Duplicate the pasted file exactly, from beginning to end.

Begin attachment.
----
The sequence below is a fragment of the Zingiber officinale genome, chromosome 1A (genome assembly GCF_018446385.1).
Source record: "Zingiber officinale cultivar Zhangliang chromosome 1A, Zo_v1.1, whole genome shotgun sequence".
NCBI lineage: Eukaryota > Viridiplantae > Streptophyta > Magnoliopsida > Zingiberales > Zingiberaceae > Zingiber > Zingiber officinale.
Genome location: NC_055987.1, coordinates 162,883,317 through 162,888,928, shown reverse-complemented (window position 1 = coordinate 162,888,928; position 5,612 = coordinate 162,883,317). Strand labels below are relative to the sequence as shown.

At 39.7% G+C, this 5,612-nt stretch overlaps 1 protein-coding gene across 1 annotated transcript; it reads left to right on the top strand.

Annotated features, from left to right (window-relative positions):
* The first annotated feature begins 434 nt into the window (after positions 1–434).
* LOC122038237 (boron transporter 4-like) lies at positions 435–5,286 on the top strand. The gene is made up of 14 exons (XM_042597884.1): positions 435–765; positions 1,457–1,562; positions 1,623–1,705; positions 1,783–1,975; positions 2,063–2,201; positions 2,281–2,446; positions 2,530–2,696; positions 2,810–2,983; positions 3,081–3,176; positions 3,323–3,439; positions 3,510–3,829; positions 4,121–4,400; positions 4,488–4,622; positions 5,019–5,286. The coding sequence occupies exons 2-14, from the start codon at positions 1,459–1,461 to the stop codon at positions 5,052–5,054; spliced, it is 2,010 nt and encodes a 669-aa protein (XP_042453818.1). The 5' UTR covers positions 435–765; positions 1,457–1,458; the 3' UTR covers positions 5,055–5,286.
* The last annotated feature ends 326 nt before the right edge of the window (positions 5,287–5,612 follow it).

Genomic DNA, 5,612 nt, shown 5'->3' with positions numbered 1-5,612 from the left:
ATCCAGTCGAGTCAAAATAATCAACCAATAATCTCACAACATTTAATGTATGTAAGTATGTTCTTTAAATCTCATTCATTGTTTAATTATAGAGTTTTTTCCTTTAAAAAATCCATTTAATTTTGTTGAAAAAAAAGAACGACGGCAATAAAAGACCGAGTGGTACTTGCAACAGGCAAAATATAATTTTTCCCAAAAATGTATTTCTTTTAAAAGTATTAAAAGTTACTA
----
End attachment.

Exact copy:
The sequence below is a fragment of the Zingiber officinale genome, chromosome 1A (genome assembly GCF_018446385.1).
Source record: "Zingiber officinale cultivar Zhangliang chromosome 1A, Zo_v1.1, whole genome shotgun sequence".
NCBI lineage: Eukaryota > Viridiplantae > Streptophyta > Magnoliopsida > Zingiberales > Zingiberaceae > Zingiber > Zingiber officinale.
Genome location: NC_055987.1, coordinates 162,883,317 through 162,888,928, shown reverse-complemented (window position 1 = coordinate 162,888,928; position 5,612 = coordinate 162,883,317). Strand labels below are relative to the sequence as shown.

At 39.7% G+C, this 5,612-nt stretch overlaps 1 protein-coding gene across 1 annotated transcript; it reads left to right on the top strand.

Annotated features, from left to right (window-relative positions):
* The first annotated feature begins 434 nt into the window (after positions 1–434).
* LOC122038237 (boron transporter 4-like) lies at positions 435–5,286 on the top strand. The gene is made up of 14 exons (XM_042597884.1): positions 435–765; positions 1,457–1,562; positions 1,623–1,705; positions 1,783–1,975; positions 2,063–2,201; positions 2,281–2,446; positions 2,530–2,696; positions 2,810–2,983; positions 3,081–3,176; positions 3,323–3,439; positions 3,510–3,829; positions 4,121–4,400; positions 4,488–4,622; positions 5,019–5,286. The coding sequence occupies exons 2-14, from the start codon at positions 1,459–1,461 to the stop codon at positions 5,052–5,054; spliced, it is 2,010 nt and encodes a 669-aa protein (XP_042453818.1). The 5' UTR covers positions 435–765; positions 1,457–1,458; the 3' UTR covers positions 5,055–5,286.
* The last annotated feature ends 326 nt before the right edge of the window (positions 5,287–5,612 follow it).

Genomic DNA, 5,612 nt, shown 5'->3' with positions numbered 1-5,612 from the left:
ATCCAGTCGAGTCAAAATAATCAACCAATAATCTCACAACATTTAATGTATGTAAGTATGTTCTTTAAATCTCATTCATTGTTTAATTATAGAGTTTTTTCCTTTAAAAAATCCATTTAATTTTGTTGAAAAAAAAGAACGACGGCAATAAAAGACCGAGTGGTACTTGCAACAGGCAAAATATAATTTTTCCCAAAAATGTATTTCTTTTAAAAGTATTAAAAGTTACTA